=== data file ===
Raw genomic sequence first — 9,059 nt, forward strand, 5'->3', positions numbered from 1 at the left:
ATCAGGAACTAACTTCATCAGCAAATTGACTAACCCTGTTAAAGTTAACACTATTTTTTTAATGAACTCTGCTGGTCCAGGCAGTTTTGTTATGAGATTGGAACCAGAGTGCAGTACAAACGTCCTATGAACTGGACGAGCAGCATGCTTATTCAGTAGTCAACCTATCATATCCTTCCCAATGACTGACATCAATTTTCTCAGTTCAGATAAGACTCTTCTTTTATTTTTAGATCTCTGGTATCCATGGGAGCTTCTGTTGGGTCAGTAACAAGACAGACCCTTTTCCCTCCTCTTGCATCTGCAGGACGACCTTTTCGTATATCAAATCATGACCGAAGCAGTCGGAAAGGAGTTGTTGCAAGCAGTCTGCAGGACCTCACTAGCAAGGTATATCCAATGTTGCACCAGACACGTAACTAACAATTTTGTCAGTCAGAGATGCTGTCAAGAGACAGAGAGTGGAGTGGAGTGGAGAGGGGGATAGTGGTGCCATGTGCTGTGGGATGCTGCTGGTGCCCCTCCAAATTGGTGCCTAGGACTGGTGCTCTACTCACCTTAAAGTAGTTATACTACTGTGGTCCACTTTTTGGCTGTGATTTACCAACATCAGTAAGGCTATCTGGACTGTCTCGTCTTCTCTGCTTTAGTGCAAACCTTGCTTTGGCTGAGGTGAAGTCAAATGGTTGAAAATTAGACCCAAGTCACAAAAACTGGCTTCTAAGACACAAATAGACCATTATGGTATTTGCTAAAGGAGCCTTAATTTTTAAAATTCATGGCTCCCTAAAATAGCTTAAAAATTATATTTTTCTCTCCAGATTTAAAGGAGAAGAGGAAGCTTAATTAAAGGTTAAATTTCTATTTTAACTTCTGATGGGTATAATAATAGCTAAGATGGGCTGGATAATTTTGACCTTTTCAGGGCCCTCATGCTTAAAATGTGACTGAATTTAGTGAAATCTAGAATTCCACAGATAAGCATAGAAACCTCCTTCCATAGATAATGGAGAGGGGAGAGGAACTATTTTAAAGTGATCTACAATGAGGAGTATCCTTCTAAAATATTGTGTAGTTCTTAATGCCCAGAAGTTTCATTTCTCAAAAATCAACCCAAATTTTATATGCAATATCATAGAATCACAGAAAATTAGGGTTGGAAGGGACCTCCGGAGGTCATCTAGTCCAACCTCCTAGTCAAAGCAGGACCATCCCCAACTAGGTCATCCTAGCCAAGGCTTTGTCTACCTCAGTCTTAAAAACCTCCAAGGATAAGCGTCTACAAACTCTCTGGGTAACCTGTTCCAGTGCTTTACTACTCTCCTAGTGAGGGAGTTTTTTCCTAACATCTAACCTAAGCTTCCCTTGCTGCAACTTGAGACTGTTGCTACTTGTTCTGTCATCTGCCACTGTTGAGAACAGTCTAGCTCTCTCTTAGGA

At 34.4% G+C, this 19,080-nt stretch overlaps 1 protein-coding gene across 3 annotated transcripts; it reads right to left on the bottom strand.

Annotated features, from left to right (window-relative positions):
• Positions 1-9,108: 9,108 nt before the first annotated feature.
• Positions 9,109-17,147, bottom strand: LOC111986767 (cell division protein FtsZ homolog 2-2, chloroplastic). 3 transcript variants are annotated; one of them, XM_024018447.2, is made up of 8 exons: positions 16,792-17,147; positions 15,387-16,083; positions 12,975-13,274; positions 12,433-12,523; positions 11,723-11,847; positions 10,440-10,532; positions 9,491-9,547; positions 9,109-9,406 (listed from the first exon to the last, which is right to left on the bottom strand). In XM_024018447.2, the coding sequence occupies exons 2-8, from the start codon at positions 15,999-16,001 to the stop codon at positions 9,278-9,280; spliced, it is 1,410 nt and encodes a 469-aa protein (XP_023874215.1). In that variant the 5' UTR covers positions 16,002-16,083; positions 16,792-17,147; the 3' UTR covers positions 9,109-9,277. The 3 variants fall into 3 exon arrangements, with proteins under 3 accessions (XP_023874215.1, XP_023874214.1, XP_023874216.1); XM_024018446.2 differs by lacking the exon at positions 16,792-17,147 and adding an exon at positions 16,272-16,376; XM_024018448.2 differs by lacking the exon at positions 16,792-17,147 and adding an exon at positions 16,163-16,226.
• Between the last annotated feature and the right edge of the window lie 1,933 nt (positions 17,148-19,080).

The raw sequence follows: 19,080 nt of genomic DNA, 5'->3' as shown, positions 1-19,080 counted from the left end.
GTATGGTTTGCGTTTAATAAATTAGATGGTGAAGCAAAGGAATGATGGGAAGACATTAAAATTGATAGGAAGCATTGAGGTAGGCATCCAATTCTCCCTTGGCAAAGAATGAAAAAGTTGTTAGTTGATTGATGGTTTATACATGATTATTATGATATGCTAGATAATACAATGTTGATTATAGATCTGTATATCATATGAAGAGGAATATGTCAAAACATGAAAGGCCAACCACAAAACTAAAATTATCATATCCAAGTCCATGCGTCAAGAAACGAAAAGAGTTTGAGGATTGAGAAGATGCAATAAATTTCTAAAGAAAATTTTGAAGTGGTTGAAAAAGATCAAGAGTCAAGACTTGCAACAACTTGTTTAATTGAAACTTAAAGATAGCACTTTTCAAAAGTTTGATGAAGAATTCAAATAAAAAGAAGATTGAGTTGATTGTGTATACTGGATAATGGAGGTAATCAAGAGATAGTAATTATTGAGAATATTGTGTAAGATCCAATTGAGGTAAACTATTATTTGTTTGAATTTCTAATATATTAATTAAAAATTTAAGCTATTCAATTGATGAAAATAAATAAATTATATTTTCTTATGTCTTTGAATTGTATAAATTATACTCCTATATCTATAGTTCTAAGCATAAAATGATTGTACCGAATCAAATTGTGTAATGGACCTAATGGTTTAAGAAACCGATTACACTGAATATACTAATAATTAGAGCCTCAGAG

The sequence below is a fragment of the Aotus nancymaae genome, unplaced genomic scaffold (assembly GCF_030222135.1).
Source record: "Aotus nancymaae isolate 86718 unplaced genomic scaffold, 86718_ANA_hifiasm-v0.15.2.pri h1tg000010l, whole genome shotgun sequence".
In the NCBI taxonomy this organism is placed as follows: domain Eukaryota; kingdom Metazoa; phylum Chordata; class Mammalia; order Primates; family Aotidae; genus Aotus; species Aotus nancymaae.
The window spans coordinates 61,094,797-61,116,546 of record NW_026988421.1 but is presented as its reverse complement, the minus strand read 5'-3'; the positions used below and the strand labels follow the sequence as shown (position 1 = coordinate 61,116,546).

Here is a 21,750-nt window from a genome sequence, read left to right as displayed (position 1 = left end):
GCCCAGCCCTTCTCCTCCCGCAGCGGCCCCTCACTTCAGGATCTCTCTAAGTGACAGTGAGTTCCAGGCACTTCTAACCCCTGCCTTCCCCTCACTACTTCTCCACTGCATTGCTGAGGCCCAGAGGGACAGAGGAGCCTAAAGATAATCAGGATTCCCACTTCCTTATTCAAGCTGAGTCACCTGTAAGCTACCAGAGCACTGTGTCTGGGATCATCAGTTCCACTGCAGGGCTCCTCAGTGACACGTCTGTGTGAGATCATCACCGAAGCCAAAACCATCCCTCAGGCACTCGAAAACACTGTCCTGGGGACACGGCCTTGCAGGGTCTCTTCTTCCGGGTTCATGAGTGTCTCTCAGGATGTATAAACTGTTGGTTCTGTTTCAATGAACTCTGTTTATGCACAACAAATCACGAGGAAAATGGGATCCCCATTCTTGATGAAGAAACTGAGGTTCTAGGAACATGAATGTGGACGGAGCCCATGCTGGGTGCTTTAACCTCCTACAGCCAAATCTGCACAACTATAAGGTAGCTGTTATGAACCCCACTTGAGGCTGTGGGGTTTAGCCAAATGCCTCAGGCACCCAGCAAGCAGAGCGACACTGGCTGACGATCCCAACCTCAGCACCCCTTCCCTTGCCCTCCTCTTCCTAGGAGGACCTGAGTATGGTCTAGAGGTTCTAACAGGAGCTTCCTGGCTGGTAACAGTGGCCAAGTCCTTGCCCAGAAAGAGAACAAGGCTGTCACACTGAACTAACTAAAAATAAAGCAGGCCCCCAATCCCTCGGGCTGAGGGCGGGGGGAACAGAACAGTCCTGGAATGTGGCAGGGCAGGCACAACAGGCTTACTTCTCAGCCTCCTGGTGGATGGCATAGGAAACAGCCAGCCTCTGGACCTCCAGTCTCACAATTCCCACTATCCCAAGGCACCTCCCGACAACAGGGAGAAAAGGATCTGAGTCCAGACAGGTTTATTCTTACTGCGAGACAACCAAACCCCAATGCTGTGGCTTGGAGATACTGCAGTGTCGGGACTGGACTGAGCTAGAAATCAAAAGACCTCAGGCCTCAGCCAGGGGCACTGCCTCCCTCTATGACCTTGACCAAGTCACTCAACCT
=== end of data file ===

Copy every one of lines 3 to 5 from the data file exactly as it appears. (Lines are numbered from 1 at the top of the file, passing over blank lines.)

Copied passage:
At 34.4% G+C, this 19,080-nt stretch overlaps 1 protein-coding gene across 3 annotated transcripts; it reads right to left on the bottom strand.

Annotated features, from left to right (window-relative positions):
• Positions 1-9,108: 9,108 nt before the first annotated feature.